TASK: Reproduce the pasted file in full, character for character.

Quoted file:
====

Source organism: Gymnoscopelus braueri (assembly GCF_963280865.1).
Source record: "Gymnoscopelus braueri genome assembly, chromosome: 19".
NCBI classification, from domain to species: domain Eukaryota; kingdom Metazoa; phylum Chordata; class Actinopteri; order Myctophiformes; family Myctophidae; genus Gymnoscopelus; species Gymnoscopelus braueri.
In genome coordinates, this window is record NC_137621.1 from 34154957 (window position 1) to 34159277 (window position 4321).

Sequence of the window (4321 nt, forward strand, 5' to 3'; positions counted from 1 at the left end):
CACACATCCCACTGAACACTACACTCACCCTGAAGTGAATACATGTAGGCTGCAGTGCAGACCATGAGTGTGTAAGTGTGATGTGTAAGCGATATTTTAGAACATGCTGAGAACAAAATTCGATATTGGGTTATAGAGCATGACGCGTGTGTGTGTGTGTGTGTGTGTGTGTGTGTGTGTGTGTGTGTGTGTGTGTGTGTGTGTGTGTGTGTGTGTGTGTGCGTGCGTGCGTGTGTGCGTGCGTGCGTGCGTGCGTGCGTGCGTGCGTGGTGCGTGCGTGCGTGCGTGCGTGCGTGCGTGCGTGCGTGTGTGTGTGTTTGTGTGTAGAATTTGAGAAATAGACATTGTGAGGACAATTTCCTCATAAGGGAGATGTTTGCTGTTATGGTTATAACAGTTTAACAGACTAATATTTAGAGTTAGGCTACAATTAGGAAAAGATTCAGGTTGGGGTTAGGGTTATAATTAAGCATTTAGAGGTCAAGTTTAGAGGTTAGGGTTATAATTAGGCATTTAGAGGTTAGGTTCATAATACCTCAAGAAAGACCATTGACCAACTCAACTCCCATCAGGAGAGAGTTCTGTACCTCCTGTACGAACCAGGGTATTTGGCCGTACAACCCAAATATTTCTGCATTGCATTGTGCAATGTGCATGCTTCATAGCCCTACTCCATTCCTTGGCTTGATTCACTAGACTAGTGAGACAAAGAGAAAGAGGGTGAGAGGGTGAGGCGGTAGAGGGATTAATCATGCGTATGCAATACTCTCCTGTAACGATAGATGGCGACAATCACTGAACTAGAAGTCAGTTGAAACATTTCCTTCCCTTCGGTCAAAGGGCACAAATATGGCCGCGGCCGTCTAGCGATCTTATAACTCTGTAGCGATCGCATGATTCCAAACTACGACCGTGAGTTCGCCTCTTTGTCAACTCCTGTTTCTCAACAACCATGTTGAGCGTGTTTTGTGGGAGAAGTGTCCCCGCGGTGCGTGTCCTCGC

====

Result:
Source organism: Gymnoscopelus braueri (assembly GCF_963280865.1).
Source record: "Gymnoscopelus braueri genome assembly, chromosome: 19".
NCBI classification, from domain to species: domain Eukaryota; kingdom Metazoa; phylum Chordata; class Actinopteri; order Myctophiformes; family Myctophidae; genus Gymnoscopelus; species Gymnoscopelus braueri.
In genome coordinates, this window is record NC_137621.1 from 34154957 (window position 1) to 34159277 (window position 4321).

Sequence of the window (4321 nt, forward strand, 5' to 3'; positions counted from 1 at the left end):
CACACATCCCACTGAACACTACACTCACCCTGAAGTGAATACATGTAGGCTGCAGTGCAGACCATGAGTGTGTAAGTGTGATGTGTAAGCGATATTTTAGAACATGCTGAGAACAAAATTCGATATTGGGTTATAGAGCATGACGCGTGTGTGTGTGTGTGTGTGTGTGTGTGTGTGTGTGTGTGTGTGTGTGTGTGTGTGTGTGTGTGTGTGTGTGTGTGCGTGCGTGCGTGTGTGCGTGCGTGCGTGCGTGCGTGCGTGCGTGCGTGGTGCGTGCGTGCGTGCGTGCGTGCGTGCGTGCGTGCGTGTGTGTGTGTTTGTGTGTAGAATTTGAGAAATAGACATTGTGAGGACAATTTCCTCATAAGGGAGATGTTTGCTGTTATGGTTATAACAGTTTAACAGACTAATATTTAGAGTTAGGCTACAATTAGGAAAAGATTCAGGTTGGGGTTAGGGTTATAATTAAGCATTTAGAGGTCAAGTTTAGAGGTTAGGGTTATAATTAGGCATTTAGAGGTTAGGTTCATAATACCTCAAGAAAGACCATTGACCAACTCAACTCCCATCAGGAGAGAGTTCTGTACCTCCTGTACGAACCAGGGTATTTGGCCGTACAACCCAAATATTTCTGCATTGCATTGTGCAATGTGCATGCTTCATAGCCCTACTCCATTCCTTGGCTTGATTCACTAGACTAGTGAGACAAAGAGAAAGAGGGTGAGAGGGTGAGGCGGTAGAGGGATTAATCATGCGTATGCAATACTCTCCTGTAACGATAGATGGCGACAATCACTGAACTAGAAGTCAGTTGAAACATTTCCTTCCCTTCGGTCAAAGGGCACAAATATGGCCGCGGCCGTCTAGCGATCTTATAACTCTGTAGCGATCGCATGATTCCAAACTACGACCGTGAGTTCGCCTCTTTGTCAACTCCTGTTTCTCAACAACCATGTTGAGCGTGTTTTGTGGGAGAAGTGTCCCCGCGGTGCGTGTCCTCGC